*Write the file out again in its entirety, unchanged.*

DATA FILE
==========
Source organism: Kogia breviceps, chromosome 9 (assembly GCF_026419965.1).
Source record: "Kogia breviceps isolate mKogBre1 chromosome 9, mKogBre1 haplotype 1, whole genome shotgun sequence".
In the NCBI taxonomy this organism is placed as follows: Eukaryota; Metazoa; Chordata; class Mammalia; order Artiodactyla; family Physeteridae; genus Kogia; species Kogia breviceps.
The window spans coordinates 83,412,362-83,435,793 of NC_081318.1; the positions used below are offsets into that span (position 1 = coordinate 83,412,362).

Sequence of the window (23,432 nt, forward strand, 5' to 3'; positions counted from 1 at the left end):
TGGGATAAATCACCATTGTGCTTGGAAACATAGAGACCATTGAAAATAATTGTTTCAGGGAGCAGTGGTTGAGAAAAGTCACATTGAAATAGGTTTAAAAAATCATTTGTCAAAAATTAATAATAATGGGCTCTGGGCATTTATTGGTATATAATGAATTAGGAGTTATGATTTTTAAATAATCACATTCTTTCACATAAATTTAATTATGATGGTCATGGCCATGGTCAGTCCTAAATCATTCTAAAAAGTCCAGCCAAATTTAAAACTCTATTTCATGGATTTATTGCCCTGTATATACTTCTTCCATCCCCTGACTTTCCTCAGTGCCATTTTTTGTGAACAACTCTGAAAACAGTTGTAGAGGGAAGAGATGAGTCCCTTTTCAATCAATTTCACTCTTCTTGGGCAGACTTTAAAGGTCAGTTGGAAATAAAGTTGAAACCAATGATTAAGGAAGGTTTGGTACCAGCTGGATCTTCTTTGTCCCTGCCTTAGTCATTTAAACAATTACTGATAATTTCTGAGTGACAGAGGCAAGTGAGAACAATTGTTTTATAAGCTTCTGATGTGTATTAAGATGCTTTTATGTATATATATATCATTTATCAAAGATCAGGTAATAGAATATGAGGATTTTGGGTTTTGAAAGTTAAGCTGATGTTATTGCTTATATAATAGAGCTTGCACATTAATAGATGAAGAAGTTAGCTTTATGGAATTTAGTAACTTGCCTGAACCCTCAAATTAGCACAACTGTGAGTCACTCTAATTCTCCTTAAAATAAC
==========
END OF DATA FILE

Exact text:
Source organism: Kogia breviceps, chromosome 9 (assembly GCF_026419965.1).
Source record: "Kogia breviceps isolate mKogBre1 chromosome 9, mKogBre1 haplotype 1, whole genome shotgun sequence".
In the NCBI taxonomy this organism is placed as follows: Eukaryota; Metazoa; Chordata; class Mammalia; order Artiodactyla; family Physeteridae; genus Kogia; species Kogia breviceps.
The window spans coordinates 83,412,362-83,435,793 of NC_081318.1; the positions used below are offsets into that span (position 1 = coordinate 83,412,362).

Sequence of the window (23,432 nt, forward strand, 5' to 3'; positions counted from 1 at the left end):
TGGGATAAATCACCATTGTGCTTGGAAACATAGAGACCATTGAAAATAATTGTTTCAGGGAGCAGTGGTTGAGAAAAGTCACATTGAAATAGGTTTAAAAAATCATTTGTCAAAAATTAATAATAATGGGCTCTGGGCATTTATTGGTATATAATGAATTAGGAGTTATGATTTTTAAATAATCACATTCTTTCACATAAATTTAATTATGATGGTCATGGCCATGGTCAGTCCTAAATCATTCTAAAAAGTCCAGCCAAATTTAAAACTCTATTTCATGGATTTATTGCCCTGTATATACTTCTTCCATCCCCTGACTTTCCTCAGTGCCATTTTTTGTGAACAACTCTGAAAACAGTTGTAGAGGGAAGAGATGAGTCCCTTTTCAATCAATTTCACTCTTCTTGGGCAGACTTTAAAGGTCAGTTGGAAATAAAGTTGAAACCAATGATTAAGGAAGGTTTGGTACCAGCTGGATCTTCTTTGTCCCTGCCTTAGTCATTTAAACAATTACTGATAATTTCTGAGTGACAGAGGCAAGTGAGAACAATTGTTTTATAAGCTTCTGATGTGTATTAAGATGCTTTTATGTATATATATATCATTTATCAAAGATCAGGTAATAGAATATGAGGATTTTGGGTTTTGAAAGTTAAGCTGATGTTATTGCTTATATAATAGAGCTTGCACATTAATAGATGAAGAAGTTAGCTTTATGGAATTTAGTAACTTGCCTGAACCCTCAAATTAGCACAACTGTGAGTCACTCTAATTCTCCTTAAAATAAC